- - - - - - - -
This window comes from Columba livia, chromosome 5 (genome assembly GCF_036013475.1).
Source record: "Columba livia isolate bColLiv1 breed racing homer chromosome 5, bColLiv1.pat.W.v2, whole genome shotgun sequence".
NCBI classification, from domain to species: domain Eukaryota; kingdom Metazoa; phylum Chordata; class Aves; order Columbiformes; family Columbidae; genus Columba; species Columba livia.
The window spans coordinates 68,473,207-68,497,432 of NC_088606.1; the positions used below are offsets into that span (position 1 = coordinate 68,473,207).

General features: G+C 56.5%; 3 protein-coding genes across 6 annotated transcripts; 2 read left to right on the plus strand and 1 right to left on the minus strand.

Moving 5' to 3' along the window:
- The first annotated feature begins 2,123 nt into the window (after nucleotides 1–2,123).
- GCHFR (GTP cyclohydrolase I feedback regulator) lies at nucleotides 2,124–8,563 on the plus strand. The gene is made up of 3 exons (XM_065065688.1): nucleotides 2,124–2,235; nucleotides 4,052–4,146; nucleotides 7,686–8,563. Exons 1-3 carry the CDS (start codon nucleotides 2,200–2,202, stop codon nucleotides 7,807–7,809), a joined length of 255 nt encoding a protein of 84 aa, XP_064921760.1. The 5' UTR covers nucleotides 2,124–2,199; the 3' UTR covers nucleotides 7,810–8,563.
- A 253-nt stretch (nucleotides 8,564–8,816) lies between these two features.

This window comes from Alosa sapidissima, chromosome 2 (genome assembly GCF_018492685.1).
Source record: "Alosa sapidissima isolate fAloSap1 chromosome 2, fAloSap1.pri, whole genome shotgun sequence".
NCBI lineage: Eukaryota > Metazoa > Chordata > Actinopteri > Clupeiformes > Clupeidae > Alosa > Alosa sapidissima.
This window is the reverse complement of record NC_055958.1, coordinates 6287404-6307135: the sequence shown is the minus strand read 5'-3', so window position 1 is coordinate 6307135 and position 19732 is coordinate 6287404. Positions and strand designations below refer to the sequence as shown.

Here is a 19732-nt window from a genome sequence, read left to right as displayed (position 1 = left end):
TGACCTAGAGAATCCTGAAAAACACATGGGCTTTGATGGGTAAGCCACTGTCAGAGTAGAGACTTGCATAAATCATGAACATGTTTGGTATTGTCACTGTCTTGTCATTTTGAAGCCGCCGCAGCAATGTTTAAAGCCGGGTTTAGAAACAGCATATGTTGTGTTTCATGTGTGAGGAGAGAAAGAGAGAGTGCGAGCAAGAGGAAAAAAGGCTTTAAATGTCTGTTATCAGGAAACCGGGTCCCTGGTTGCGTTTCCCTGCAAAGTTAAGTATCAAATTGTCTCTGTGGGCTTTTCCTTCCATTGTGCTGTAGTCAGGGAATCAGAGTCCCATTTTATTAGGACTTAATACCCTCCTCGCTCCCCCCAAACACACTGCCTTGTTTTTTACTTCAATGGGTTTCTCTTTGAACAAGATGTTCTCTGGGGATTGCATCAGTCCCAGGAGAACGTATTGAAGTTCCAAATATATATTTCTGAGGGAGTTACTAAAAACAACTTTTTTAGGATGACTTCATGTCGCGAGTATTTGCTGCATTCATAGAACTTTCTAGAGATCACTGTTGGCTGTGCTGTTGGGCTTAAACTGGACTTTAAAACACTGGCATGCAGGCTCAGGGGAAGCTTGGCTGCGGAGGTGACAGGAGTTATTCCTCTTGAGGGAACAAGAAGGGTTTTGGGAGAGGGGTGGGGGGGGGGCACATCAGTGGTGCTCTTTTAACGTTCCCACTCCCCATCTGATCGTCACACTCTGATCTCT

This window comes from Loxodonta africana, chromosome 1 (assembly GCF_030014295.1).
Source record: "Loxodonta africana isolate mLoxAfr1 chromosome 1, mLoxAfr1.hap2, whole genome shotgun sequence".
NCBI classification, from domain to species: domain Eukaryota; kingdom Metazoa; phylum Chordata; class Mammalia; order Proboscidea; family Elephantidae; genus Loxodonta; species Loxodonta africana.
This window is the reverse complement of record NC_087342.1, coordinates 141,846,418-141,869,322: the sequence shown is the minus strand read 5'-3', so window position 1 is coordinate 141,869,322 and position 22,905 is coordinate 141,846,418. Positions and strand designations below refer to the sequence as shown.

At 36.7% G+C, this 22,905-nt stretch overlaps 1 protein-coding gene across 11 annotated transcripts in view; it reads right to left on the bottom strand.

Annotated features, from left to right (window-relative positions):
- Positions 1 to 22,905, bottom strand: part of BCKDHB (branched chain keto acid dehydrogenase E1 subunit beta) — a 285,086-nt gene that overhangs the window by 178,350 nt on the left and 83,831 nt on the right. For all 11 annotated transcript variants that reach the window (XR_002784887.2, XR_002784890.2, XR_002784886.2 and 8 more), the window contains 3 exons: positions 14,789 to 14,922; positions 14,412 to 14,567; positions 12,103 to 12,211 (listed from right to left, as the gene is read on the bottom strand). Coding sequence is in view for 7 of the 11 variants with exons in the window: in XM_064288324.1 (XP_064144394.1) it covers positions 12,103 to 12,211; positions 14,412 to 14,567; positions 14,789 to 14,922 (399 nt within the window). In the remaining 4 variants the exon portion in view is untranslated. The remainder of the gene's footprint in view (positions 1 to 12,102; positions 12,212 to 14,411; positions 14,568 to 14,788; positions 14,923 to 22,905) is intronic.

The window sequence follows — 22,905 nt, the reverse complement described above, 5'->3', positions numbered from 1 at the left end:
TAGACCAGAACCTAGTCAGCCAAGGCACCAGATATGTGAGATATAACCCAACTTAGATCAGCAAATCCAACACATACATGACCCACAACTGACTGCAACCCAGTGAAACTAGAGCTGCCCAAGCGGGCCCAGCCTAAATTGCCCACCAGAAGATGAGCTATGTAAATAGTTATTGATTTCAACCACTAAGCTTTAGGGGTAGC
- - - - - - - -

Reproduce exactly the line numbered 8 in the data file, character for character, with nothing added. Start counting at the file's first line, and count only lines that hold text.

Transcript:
- GCHFR (GTP cyclohydrolase I feedback regulator) lies at nucleotides 2,124–8,563 on the plus strand. The gene is made up of 3 exons (XM_065065688.1): nucleotides 2,124–2,235; nucleotides 4,052–4,146; nucleotides 7,686–8,563. Exons 1-3 carry the CDS (start codon nucleotides 2,200–2,202, stop codon nucleotides 7,807–7,809), a joined length of 255 nt encoding a protein of 84 aa, XP_064921760.1. The 5' UTR covers nucleotides 2,124–2,199; the 3' UTR covers nucleotides 7,810–8,563.